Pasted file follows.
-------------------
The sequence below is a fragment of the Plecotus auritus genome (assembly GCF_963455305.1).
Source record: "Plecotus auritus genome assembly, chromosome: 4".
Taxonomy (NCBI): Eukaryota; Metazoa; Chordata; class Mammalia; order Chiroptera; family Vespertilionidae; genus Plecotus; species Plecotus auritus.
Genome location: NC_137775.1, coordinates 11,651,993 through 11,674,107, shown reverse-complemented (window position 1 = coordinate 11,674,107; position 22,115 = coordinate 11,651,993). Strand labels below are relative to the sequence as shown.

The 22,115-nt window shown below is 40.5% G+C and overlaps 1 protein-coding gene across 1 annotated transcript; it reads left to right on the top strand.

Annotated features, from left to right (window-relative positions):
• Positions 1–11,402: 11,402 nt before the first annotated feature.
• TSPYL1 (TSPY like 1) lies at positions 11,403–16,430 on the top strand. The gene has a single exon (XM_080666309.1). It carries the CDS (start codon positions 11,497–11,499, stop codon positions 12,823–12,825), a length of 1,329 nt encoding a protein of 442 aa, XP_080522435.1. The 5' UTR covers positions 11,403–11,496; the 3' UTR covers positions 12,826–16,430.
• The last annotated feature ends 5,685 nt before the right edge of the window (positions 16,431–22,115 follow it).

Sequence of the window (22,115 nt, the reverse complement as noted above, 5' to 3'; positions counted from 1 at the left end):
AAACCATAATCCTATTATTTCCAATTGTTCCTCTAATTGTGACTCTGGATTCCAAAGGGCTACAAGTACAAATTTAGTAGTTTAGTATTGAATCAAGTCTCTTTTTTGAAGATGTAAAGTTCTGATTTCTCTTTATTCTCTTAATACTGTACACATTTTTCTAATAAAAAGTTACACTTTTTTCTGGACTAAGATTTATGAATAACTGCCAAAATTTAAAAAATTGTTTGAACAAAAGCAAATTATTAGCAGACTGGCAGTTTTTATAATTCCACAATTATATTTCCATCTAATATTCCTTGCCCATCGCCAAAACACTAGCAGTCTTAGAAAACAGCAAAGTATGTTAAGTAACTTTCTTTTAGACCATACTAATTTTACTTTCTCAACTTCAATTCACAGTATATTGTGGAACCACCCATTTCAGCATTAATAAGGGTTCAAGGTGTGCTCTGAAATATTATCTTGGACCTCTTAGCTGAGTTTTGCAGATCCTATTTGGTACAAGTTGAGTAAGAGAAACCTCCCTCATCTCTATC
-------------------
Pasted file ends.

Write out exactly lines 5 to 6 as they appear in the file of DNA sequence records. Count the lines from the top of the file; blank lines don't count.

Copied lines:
The 22,115-nt window shown below is 40.5% G+C and overlaps 1 protein-coding gene across 1 annotated transcript; it reads left to right on the top strand.

Annotated features, from left to right (window-relative positions):